We did that for the entire second loop. He stayed with me step for step. I stayed on top of the pace for both of us. I decided which hills we should walk. I decided how long we’d stay at the aid stations. He stayed on my heels and kept me honest the whole way. And honest we were. When we’d made it to the first aid station, it had been 55 minutes since I’d started running the second loop. I covered the distance in the same time it took me on the first loop. We got to the second aid station in less time that it had taken me on loop one. Then, on the mountain bike trail loop, we again covered it in slightly less time than it took me the first time – though this second time, I could feel more of the abuse on my legs from all those sharp dips and rises. (That’s when I started dreading the third time through this piece.)
As we completed the MBT loop and charged the second aid station for the second time, we found two other runners there both catching their breath and trying to refuel. They looked to be in their 20s. Both had mostly shaved headed and what I would describe as a runner’s build. My friend and I were both, still, in really good shape and running pretty hard into the station. It must have looked pretty impressive to these two other guys, because they both turned to see us coming in with their eyes a little wide. “Where did you two come from,” they asked us with some amazement. “Did you guys just turn on the jets, or are you both on your third loop and about to finish the race?” They were serious! They took one look at us and how we were running and genuinely wondered if we were about to finish our third loop while they were on their second. They thought they were getting lapped!
No, we told them, just on loop two, like them, but feeling good. I did offer to pay them both $20 if they could convince the RD that we were finishing 33 miles when we got back to the staging area. They both laughed and one of them said he knew the RD and might could arrange it, but they the other guy gave a mock scoff, and said he knew the RD, too, and said he would pay the $20 to make sure everyone knew we weren’t. I thought my friend and I would see these two guys again, but we never did. In fact, we left them behind pretty easily before we even got back to the dam crossing.
We passed the spot where I’d missed my turn and I could see it very clearly this time. I wouldn’t say it was an easy mistake to avoid, but there’s no reason why I shouldn’t have realized I was going the wrong way. It really was just my own dang fault. Of course, now that I knew, the proper trail was completely obvious.
Near the end of the loop, I let my co-pilot know that I was going to have to take a break at the staging area to head over to my car to change my socks. (I couldn’t forget to do that a second time. My feet were pretty damp.) I let him know that if he didn’t want to wait for me, he was welcome to head on out, I wouldn’t be offended. But he told me that he wasn’t going to be able to. He said that he’d really enjoyed taking the loop with me, but he’d been running a little over his head and he was going to need a little time at the staging area to catch his breath and recover. So, we when came in, I made a point to turn around and shake his hand. “Tony,” he answered when I asked his name. Then I gave him mine and said that if I didn’t see him again, to have a great last loop. He made it sound like he was going to maybe wait for his running group to come back around to run the final lap with them.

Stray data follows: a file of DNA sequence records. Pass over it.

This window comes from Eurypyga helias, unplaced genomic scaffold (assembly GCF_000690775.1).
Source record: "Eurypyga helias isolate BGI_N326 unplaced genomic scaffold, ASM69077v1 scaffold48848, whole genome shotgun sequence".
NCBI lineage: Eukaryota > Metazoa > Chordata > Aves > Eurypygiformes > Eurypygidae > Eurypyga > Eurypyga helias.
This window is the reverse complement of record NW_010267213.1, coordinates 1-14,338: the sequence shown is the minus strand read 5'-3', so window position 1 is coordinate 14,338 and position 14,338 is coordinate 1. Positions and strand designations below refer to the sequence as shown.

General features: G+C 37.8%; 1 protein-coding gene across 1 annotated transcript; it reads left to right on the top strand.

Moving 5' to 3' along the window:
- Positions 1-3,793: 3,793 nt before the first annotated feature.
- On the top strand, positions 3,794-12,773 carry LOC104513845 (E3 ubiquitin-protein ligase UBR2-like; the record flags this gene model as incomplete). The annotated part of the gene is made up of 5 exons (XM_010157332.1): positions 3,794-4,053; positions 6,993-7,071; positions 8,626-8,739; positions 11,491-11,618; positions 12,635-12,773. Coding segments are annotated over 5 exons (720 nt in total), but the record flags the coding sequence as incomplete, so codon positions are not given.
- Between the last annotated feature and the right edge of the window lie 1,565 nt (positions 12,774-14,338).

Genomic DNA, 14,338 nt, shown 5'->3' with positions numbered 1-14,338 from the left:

When I hit the split on my watch it said 2:03, and that included the 8 minutes I spent in the staging area before I started out on loop two. Not bad! Subtracting my station break and adding in the extra mile I’d run, I had covered the first 23 miles at a constant 10-minute-per-mile pace! And I was pretty sure I still had some good fuel left in the tank.
ELEVEN MILES TO GO
My sock change only took me 3 minutes and I was out again for the start of the third loop. Tony and I had passed a good handful of people on our loop, and I wanted to keep finding people to move past. I felt that locking in on a person, concentrating on catching them and then moving on to the next would help me stay motivated through the finish.
It wasn’t too far before I caught up to a guy who I became acquainted with when I ran Clinton Lake last year, my very first ultra. His name is Dan, and if I remember correctly, he was just running a couple of loops at Clinton that year as a training run, but he ran and finished the 50-miler at McNaughton Park two weeks later. He’s the one guy, other than Chris Migotsky, who I’ve seen and talked to at every ultra I’ve run. He was even at a training run I drove down to run at Lake Mingo in early March this year. He’s on the quiet side, but a really nice guy. This morning, before the race, he’d also introduced me to another Greg, a friend of his from Decatur who was also trying to finish the Slam. I’d run the first loop ahead of Dan, but somewhere, either during my missed turn or my prolonged pit stop, he’d gotten in front of me. Now, after another full loop, I’d caught back up again.
I didn’t recognize him until I was almost on top of him. He’d taken his shirt off to run and as I approached I thought it was going to be the shirtless guy who I’d run near back on my first loop around. Even as I was moving to pass him, I still thought it was the other guy. “How you doing up there – Oh! Hey, Dan! How’re you feelin’?” I could tell he was starting to fade a bit. Otherwise I wouldn’t have been able to catch up to him. I eased up a hair to stay with him for a minute.
“I’ve got good news for you, Dan,” I told him. “Tana – isn’t that her name? – is, as far as I know, still a good ways behind you.”